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Writing in the Wall Street Journal, Hank Adler and Lacy Willis express their hope that in the upcoming case of Moore v. U.S. the U.S. Supreme Court will clearly and reasonably define “income.” Two slices:

The Supreme Court hears oral arguments Tuesday in the most important tax case in decades. Moore v. U.S. will answer the question of whether Congress can tax unrealized capital gains as if they were income under the 16th Amendment.


The case before the justices is straightforward. In 2006, Charles and Kathleen Moore invested $40,000 in a 11% equity interest in a foreign corporation. Between 2006 and 2017, the company was profitable but reinvested all its earnings in the business. The Moores thus didn’t receive dividends or any other income from the investment.

Under the Tax Cuts and Jobs Act of 2017, however, the Moores became subject to a new federal levy called the “mandatory repatriation tax,” applicable to investors in overseas corporations. The new tax treated their allocable share of the corporation’s undistributed earnings as if they were actually received by the shareholders. The tax was retroactive, covering the entire period beginning with the Moores’ initial investment through 2017. The rate of tax was unusual. Instead of a statutory rate, it was a floating rate that varied according to the balance-sheet liquidity of the corporation.

The legal problem is how any of this could qualify as a tax on income. The federal income tax is constitutional, but a constitutional amendment was needed to make it so. The Constitution requires that any direct tax levied by the federal government be apportioned according to each state’s population, so that the per capita tax is the same in all 50 states. Income taxes couldn’t fit that description, so the 16th Amendment was necessary to allow taxing of individual income.

In 2018, long before we heard of the Moores, we noted the unconstitutionality of the mandatory repatriation tax in an essay titled “The Worst Statutory Precedent in Over 100 Years.” We argued that it isn’t a tax on income and therefore is an unconstitutional direct tax. We questioned whether Congress could tax the undistributed earnings of a corporation retroactively to 1986, which is what the law did. We noted that the rate was based on liquidity, making it not an income tax but a balance-sheet tax.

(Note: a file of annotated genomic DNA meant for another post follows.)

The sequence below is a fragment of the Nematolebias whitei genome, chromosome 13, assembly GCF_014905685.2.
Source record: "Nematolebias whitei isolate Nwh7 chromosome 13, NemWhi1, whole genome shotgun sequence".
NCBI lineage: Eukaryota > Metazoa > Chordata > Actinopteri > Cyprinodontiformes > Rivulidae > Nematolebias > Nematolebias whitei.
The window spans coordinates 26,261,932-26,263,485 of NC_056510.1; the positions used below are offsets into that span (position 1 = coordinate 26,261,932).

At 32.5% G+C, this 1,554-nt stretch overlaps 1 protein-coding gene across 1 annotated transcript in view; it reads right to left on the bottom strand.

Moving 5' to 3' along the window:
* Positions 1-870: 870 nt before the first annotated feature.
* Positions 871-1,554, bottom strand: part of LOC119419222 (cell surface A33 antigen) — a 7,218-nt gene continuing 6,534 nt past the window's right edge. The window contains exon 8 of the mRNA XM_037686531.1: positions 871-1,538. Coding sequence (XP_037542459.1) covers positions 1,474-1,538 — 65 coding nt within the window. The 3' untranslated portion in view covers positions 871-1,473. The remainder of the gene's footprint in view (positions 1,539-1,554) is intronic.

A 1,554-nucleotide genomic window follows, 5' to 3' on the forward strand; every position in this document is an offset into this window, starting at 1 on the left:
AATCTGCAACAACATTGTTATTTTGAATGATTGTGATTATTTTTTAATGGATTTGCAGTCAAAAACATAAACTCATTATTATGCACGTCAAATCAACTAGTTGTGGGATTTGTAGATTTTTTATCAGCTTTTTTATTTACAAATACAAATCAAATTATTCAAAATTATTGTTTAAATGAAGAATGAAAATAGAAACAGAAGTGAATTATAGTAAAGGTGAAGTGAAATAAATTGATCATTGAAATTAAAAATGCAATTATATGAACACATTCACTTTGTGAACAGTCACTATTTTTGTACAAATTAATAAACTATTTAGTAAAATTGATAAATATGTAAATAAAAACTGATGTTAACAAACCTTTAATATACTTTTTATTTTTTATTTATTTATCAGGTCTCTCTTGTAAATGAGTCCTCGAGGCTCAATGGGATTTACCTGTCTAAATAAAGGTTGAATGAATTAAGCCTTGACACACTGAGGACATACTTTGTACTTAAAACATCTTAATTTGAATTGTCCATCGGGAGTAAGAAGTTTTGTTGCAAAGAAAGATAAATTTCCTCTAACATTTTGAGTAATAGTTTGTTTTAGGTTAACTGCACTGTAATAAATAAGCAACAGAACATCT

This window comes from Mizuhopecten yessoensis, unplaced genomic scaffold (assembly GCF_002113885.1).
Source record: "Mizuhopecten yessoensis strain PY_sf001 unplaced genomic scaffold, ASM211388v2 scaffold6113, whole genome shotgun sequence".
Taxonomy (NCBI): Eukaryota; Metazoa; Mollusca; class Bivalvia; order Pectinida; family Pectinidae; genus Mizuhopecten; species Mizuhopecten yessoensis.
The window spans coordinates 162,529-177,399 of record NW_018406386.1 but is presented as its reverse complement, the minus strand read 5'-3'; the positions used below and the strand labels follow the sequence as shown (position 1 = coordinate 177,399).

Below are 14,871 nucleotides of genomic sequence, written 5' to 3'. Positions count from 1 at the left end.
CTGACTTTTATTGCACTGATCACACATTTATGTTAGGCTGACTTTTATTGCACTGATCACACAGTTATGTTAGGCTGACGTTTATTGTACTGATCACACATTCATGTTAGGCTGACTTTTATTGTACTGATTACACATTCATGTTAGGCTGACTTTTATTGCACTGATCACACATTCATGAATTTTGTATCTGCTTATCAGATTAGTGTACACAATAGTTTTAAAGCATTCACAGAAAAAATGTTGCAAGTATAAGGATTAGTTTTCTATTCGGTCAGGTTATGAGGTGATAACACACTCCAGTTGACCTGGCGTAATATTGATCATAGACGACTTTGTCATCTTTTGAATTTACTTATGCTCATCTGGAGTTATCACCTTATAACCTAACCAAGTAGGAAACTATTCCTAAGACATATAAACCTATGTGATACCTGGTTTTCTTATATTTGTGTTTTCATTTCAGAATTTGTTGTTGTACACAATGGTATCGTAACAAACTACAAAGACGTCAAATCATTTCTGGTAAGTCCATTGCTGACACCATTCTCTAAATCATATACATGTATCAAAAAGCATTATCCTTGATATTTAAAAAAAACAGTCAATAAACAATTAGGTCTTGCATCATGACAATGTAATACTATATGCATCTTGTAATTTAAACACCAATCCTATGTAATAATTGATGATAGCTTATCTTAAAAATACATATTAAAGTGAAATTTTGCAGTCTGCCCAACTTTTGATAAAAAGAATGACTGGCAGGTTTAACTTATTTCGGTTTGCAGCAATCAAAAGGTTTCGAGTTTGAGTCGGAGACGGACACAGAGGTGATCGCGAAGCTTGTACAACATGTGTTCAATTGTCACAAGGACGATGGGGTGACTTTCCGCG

The Wall Street Journal‘s Editorial Board reports on yet further evidence of the costliness to Americans of Trump’s tariffs. A slice:

New data from Harbor Aluminum, produced for the Beer Institute, shows how these costs have continued to climb. Mr. Trump imposed 10% tariffs on aluminum imports in March 2018, citing dubious national-security concerns. Through September 2023, the U.S. beverage industry paid nearly $2.2 billion in tariff costs, according to the report.

GMU Econ alum Paul Mueller continues his critical assessment of ESG ‘investing.’

J.D. Tuccille is correct: Even hateful speech is protected by the First Amendment. A slice:

When free-speech rights are respected and protected, they’re available for everybody to use out in the open. If one side is suppressed, its supporters may not be able to publicly air their views, but they still hold them and share them in private—and may feel that much more justified because of state action.

Open, loud, and peaceful speech—no matter how objectionable—is far preferable to the alternative. The killing of Paul Kessler in California and the shootings of Kinnan Abdalhamid, Tahseen Ali Ahmad, and Hisham Awartani in Vermont remind us that there are far worse forms of expressing strongly held sentiments than harsh words.

My GMU Econ colleague Bryan Caplan recommends going cold turkey on the news. A slice:

Once you understand this, the rational way to consume news is to constantly ask yourself questions like: “In a well-functioning society of 8 billion people, how much bad stuff would be reported anyway?” I never sympathized with BLM, but when I learned that the total number of unarmed blacks fatally shot by U.S. police in 2019 was 14, even I was astounded by BLM innumeracy. Hundreds of kids drown in U.S. swimming pools every year, but there will never be riots about that. Nor should there be.

[DBx: Many years ago I stopped – completely – watching news and news-type programming on television. It was and remains for me a very good move. My news consumption now comes chiefly from reading newspapers on-line and listening each day, only when driving around town, to a few minutes of WTOP.]

David Henderson warns that the green religion is making the renting of automobiles more difficult…. And Kenneth Costello reasons that the fate of EVs should be decided by the market and not government.

My intrepid Mercatus Center colleague, Veronique de Rugy, is not impressed with Thomas Piketty’s defense of his work against the powerful findings of Gerald Auten and David Splinter. A slice:

Never mind that saying inequality isn’t soaring isn’t the same as saying that inequality doesn’t exist. Never mind either that those in favor of the welfare state should be happy to get confirmation that giving money to people lifts their income. That, of course, is a different thing than arguing that this is the best way to achieve that goal. It also doesn’t settle questions such as whether we should be concerned about inequality in the first place.

In any case, Piketty’s response is typical of someone whose work has been unchallenged for years because his message made sense to many people no matter how sloppy that work has been.